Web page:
The Future of American Orchestras May Be Bright after All the Picture Was Bleak Five Years Ago, but Musicians Are Finding Innovative Ways to Draw in New Listeners
Karen Campbell, Monitor, The Christian Science Monitor
Five years ago, the American Symphony Orchestra League (ASOL), a national service organization of 850 orchestras around the country, initiated a multiyear project that resulted in a stunning wake-up call for those in the field of classical music.
The initial assessment, "The Wolf Report," was sobering, charging that the American symphony orchestra was "economically fragile" and in danger of becoming "both culturally and socially irrelevant."
Then, with the 203-page "Americanizing the American Orchestra," released in 1993, the ASOL offered its constituents a kind of workbook for typical management issues, such as volunteerism, repertoire, developing orchestra leadership, and relations with musicians. But two chapters - "Achieving Cultural Diversity" and "The Orchestra as Music Educator" - sent up red flags to orchestras around the country.
Both dealt strongly with popularizing the orchestral product by finding ways in which orchestras could reflect the cultural and ethnic world around them.
These aspects of the report were initially met with strong criticism. Leaders throughout the industry charged that the ASOL had opted for political correctness over practicality and substance, subverting the traditional mission of the symphony orchestra - to make music - by fusing it with social, political, and community agendas.
But at the ASOL's 51st annual conference, held in Cincinnati last month, it became clear that many of the ideas suggested by the report were being successfully integrated into current orchestra objectives.
And the recent Harris poll on participation in the arts shows attendance for classical music up 7 percent from the National Endowment for the Arts' (NEA) 1992 figures. This suggests that orchestras, long known as bastions of staid tradition, are finally letting down their hair and meeting with greater enthusiasm by a wider American public.
"The reason is terrific music-making and a lot of hard work," says Catherine French, the ASOL's executive director for the past 16 years. "We shouldn't underestimate the sophistication and dedication orchestras have to finding ways to connect with an audience.... All those disasters people have been predicting about the field have not happened because orchestras have paid attention and started taking care of business."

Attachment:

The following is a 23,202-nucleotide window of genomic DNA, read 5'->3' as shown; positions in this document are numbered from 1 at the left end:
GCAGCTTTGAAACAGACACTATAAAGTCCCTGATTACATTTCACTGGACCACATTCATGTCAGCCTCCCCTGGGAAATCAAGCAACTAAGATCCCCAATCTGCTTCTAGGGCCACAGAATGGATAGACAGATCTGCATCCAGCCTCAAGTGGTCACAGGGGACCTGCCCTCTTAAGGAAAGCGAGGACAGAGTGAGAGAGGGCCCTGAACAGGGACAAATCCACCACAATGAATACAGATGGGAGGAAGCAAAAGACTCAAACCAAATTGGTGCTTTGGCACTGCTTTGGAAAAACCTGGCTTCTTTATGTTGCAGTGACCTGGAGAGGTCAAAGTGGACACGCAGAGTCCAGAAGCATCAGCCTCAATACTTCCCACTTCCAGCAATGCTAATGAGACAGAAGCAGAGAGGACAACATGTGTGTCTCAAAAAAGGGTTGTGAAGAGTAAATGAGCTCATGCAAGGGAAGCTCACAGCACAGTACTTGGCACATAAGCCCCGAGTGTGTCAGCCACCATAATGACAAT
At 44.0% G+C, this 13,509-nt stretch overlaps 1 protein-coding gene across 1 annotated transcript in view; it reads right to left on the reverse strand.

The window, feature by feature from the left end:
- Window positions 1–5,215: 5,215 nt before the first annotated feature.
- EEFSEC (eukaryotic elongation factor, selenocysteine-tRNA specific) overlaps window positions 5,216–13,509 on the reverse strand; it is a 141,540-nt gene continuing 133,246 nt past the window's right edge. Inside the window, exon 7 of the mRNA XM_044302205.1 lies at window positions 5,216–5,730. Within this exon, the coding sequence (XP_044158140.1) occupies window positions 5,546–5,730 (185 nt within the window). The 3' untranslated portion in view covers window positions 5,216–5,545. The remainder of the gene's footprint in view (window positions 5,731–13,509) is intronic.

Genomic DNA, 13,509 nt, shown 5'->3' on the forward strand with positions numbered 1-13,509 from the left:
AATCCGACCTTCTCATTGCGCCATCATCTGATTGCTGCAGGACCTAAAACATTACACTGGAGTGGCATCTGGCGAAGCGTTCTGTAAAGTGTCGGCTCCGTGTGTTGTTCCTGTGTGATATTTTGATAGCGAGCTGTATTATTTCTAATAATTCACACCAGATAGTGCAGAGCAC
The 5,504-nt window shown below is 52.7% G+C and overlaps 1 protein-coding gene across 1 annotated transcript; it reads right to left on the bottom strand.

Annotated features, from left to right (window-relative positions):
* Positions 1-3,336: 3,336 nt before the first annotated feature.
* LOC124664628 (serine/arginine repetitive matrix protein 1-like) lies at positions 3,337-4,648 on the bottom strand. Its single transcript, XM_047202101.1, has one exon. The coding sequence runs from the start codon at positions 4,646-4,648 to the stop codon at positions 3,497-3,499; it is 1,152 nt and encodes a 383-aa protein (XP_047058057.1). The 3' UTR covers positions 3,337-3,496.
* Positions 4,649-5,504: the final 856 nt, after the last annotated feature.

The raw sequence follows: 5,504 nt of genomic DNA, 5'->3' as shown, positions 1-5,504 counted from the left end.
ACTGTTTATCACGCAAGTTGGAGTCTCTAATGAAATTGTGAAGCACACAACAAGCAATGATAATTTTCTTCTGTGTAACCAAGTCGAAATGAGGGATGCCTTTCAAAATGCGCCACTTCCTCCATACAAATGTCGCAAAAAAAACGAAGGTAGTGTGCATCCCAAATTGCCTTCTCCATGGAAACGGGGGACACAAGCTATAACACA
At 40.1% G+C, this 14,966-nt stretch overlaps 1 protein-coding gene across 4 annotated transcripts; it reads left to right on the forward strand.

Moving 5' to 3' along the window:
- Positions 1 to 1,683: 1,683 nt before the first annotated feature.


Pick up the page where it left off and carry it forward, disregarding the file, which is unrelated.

What became evident during the conference, which served as a sounding board for ideas among almost 1,600 musicians, conductors, administrators, board members, and volunteers from orchestras of all sizes, was that many orchestras used the report as a guidebook for more progressive thinking.
"We weren't telling orchestras what to do, but giving ideas, providing food for thought, in some cases giving permission to think in different ways," Ms. French explains. "And each orchestra has responded in the ways that are right for that orchestra in that particular community."
The strongest concern faced by most American orchestras today is that of creating and maintaining a wider audience in an era of aging, shrinking constituencies for the arts in general. Those concerns took center stage at the ASOL conference.
The most sobering seminars there dealt with the latest demographic and social research, culminating in dire prognoses if the industry cannot keep up with the extraordinary rate of change occurring in society and the public's need for value, independence, and flexibility.
This was countered with examples of the ways in which various orchestras are trying to meet those needs: subscription packages and series in conjunction with other arts and sports organizations; full-season exchange policies for flexibility; free concerts; theme concerts; mixed-media presentations; preconcert talks; new concert lengths and starting times; and Web sites and hot lines.
The need to nurture young listeners looms paramount. National Public Radio special correspondent Susan Stamberg posed the overriding question during her keynote address: "How do you go about filling your concert halls with young, unfidgeting audiences, and how do you find a place for tradition for tomorrow's generations? …